LOCAL COLOR/Celebrating celebrity
Last year, the movie “Napoleon Dynamite” showed the world how “sweet” moon boots, tater tots, tetherball and Preston, Idaho, can be. To celebrate the quirky, cult production and the attention it has brought to the small Idaho town, last month Preston hosted the first annual Napoleon Dynamite Festival.
“Since January, 7,000 visitors have come through Preston, and many of them expressed an interest in a festival,” says Pennie Christensen, executive director for the Chamber of Commerce. “So, I said, ‘Let’s have one.’” More than 6,500 people from across the United States and Canada gathered to take part in the festivities and tour the 5,000-resident town where Jared Hess, who co-wrote the script along with his wife Jerusha, attended high school. The June 24-25 date was intended mark the anniversary of the film’s free screening in the town last summer.
For the uninitiated, the low-budget film follows Napoleon Dynamite, a socially awkward teenager who enjoys milk tasting and drawing mythical creatures, through his adventures at high school and home, which include helping his best friend Pedro, a recent Mexican immigrant, win the election for student body president. All the while he must deal with his idiosyncratic family members, such as his online-dating-obsessed brother and Tupperware-selling uncle. “Some people say that it makes us look hickey and po-dunk,” Christensen, whose daughter appeared in the film, says. “But I think it’s something that everybody can relate to.”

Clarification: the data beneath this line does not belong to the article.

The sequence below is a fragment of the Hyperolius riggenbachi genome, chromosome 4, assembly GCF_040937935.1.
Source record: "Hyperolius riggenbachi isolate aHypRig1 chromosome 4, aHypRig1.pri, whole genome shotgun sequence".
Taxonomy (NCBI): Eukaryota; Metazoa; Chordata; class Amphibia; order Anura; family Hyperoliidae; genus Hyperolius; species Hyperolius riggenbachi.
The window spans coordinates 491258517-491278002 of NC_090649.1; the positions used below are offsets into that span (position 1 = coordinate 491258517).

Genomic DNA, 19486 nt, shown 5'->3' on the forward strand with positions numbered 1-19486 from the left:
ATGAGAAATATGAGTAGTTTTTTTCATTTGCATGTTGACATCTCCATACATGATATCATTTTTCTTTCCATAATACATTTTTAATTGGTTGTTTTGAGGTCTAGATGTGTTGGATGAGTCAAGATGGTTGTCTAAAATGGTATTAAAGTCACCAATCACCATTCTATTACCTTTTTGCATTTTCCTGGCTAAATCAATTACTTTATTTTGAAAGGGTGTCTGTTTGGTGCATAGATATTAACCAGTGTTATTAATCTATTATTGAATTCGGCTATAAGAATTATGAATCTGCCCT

All of the festival’s activities related to scenes from the movie, including a tater tot-eating contest, a bike and roller blade race on Main Street, a tetherball tournament and a moon boot dance/impersonation/look-a-like competition, which was held in the auditorium of the high school where part of the movie was filmed. Christensen says that the look-a-like champion was so convincing, he attracted a flock of fans at one point during the weekend. Winners of the contests received plaques, but some events also offered special prizes, such as a dutch oven, scooter and football. Visitors also could take bus tours of the town to experience the movie’s locations for themselves.
Preston’s Chamber of Commerce sponsored the event, which ended up netting a profit. The contests cost $10 to enter, and admission to events at the auditorium was $2. “The local businesses saw a huge increase in traffic,” Christensen says.
Aside from the festival, the movie also has been a year-round moneymaker for the town. Every day dozens of visitors stop by the Chamber of Commerce to buy t-shirts decorated with quotes from the movie, boondoggle key chains, Napoleon Dynamite site maps and postcards with photos taken during filming. Christensen says she had to hire extra help to manage the memorabilia. Napoleon Dynamite kitsch has become so popular, in fact, that New York-based McFarlane Toys recently unveiled a line of “action” figures.
The state legislature has taken a liking to the film as well. In April it unanimously passed a resolution commending the Hesses and Preston “for showcasing the positive aspects of Idaho’s youth, rural culture, education system, athletics, economic prosperity and diversity.” The resolution added that “any members of the House of Representatives or the Senate of the Legislature of the State of Idaho who choose to vote ‘Nay’ on this concurrent resolution are ‘FREAKIN’ IDIOTS!’”
While the festival proved a success, Christensen says next year she hopes to recruit the cast for an appearance. Overall, she says the whole experience has been “flippin’ sweet.”